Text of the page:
LONDON (Reuters) - ARM, the British chip designer powering the global mobile phone industry, launched a new processor on Tuesday for driverless cars, seeking to secure its place at the heart of the burgeoning industry.
Bought by Japan’s SoftBank for $32 billion this month, ARM said the processor was designed to increase safety in increasingly complex systems and could work across a range of industries from autonomous vehicles to industrial and medical robotics.
The Cortex-R52 processor, which has been under construction for between 3 and 5 years, has been licensed to Franco-Italian chipmaker and partner STMicroelectronics in its first deal.
ARM said the processor was designed to keep the most critical software code separate, in order to protect the running of the platform. That would enable it to improve safety when a car wants to overtake, accelerate or break suddenly, for example.
“If you have a piece of safety critical code, you want to be sure that nothing can interfere with that,” John Ronco, VP Product Marketing, told Reuters.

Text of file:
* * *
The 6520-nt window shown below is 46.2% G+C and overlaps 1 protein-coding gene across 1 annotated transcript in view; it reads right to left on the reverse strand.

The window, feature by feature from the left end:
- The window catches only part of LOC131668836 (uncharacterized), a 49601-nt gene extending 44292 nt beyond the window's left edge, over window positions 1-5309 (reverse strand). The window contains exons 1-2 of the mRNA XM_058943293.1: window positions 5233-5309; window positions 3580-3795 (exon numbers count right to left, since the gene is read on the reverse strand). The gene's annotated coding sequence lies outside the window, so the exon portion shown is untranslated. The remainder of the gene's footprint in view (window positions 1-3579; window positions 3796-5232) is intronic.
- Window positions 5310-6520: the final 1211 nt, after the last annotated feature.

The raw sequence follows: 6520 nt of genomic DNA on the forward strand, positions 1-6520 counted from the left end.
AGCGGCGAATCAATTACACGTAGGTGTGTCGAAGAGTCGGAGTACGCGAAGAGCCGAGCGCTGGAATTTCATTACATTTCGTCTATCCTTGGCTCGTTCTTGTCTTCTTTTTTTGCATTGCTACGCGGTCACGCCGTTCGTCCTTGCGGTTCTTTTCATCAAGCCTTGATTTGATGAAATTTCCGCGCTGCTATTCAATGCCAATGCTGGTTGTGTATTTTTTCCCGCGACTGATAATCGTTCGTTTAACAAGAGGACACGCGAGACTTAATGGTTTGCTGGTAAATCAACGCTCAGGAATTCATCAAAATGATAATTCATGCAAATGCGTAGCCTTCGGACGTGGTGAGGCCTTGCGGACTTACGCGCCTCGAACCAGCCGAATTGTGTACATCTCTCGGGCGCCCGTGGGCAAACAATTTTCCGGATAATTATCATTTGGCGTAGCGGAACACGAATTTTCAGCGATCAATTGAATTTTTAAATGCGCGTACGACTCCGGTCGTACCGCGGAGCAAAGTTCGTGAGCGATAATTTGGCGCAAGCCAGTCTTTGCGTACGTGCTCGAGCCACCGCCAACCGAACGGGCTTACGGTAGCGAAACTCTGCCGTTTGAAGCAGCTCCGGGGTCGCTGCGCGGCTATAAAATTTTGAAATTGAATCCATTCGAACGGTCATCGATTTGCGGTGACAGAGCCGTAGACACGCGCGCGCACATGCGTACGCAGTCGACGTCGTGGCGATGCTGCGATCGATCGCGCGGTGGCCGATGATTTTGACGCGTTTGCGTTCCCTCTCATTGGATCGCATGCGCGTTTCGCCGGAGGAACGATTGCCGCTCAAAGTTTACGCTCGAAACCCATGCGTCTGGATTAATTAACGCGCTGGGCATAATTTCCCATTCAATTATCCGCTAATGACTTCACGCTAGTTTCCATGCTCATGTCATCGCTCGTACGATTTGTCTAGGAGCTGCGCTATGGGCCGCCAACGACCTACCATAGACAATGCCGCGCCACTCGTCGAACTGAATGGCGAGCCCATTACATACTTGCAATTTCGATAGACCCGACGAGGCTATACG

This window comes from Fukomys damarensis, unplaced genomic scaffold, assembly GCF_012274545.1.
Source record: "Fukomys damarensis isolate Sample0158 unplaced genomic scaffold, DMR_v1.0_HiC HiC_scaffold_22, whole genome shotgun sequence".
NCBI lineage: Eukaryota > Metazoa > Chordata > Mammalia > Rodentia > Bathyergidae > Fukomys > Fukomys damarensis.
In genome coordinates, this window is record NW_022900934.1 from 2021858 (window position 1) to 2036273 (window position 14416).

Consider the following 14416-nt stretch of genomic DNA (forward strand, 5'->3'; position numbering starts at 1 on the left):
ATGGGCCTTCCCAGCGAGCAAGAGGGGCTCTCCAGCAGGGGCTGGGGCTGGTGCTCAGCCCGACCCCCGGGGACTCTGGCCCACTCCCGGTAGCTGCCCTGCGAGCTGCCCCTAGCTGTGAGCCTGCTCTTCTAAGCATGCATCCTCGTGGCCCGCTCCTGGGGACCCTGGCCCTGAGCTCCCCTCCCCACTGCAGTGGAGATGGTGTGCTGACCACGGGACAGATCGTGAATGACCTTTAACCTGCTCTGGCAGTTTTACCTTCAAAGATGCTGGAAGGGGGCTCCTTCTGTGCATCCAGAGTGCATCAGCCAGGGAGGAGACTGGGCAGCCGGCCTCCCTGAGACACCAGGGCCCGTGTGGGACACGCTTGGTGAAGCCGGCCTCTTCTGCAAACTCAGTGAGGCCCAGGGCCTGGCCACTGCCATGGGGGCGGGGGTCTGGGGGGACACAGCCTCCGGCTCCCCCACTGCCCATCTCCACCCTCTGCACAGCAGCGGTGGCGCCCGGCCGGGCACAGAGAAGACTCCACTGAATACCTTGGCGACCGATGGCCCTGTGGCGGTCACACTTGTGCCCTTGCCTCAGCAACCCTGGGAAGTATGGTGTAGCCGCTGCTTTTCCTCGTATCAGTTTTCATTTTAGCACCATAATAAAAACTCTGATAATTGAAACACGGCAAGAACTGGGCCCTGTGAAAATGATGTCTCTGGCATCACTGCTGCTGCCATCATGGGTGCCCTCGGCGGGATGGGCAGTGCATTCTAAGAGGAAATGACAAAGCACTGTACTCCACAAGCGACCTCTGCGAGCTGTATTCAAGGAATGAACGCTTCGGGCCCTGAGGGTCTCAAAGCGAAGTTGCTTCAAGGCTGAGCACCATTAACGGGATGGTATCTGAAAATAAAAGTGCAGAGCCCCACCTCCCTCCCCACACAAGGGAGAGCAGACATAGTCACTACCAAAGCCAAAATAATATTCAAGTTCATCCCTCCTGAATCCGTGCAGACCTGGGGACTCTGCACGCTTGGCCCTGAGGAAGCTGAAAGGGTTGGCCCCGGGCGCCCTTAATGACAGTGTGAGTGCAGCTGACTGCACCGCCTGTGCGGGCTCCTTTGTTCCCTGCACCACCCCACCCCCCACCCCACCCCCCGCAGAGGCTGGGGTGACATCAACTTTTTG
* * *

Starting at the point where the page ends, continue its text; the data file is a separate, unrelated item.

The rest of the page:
The 26-year-old ARM, based in Cambridge, eastern England, provides the technology in nearly all smartphones including Apple’s iPhone and Samsung’s Galaxy.
It is also poised to play a central role in the tech industry shift to the ‘internet of things’ - a network of devices, vehicles and building sensors that collect and exchange data.
“What we see is that all of these systems have a similar technology platform, a similar framework in terms of what they’re doing, and they have the same requirements in terms of having processors that can safely make decisions about what the system should do,” Ronco said.
Autonomous or driverless cars are seen as the next big thing for the tech industry, with the British government putting the market value at 900 billion pounds ($1.17 trillion) worldwide.
Traditional automakers face competition from rivals such as Tesla and technology firms such as Alphabet Inc’s unit Google, which wants eventually to be able to deploy fully autonomous vehicles without human controls.
($1 = 0.7718 pounds)
Reporting by Kate Holton; Editing by Tom Heneghan